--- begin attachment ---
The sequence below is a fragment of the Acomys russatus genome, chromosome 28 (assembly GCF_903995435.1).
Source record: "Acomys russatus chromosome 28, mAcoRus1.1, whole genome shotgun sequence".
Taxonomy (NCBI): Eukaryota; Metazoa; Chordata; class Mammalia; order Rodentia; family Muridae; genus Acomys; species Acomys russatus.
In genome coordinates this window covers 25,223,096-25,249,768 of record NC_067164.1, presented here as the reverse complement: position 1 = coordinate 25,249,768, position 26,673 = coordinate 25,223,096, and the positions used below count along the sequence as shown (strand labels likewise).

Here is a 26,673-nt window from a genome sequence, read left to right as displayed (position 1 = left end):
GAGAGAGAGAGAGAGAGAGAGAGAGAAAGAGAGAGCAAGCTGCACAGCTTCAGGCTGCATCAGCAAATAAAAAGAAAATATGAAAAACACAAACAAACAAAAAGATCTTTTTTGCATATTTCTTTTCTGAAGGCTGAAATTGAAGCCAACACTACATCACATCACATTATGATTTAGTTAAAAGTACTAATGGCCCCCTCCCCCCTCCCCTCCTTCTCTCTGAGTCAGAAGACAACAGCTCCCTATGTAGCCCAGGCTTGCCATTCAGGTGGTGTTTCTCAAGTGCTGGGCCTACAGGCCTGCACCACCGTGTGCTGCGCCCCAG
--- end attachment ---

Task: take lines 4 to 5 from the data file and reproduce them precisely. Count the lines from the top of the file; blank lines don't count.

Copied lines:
In genome coordinates this window covers 25,223,096-25,249,768 of record NC_067164.1, presented here as the reverse complement: position 1 = coordinate 25,249,768, position 26,673 = coordinate 25,223,096, and the positions used below count along the sequence as shown (strand labels likewise).

Here is a 26,673-nt window from a genome sequence, read left to right as displayed (position 1 = left end):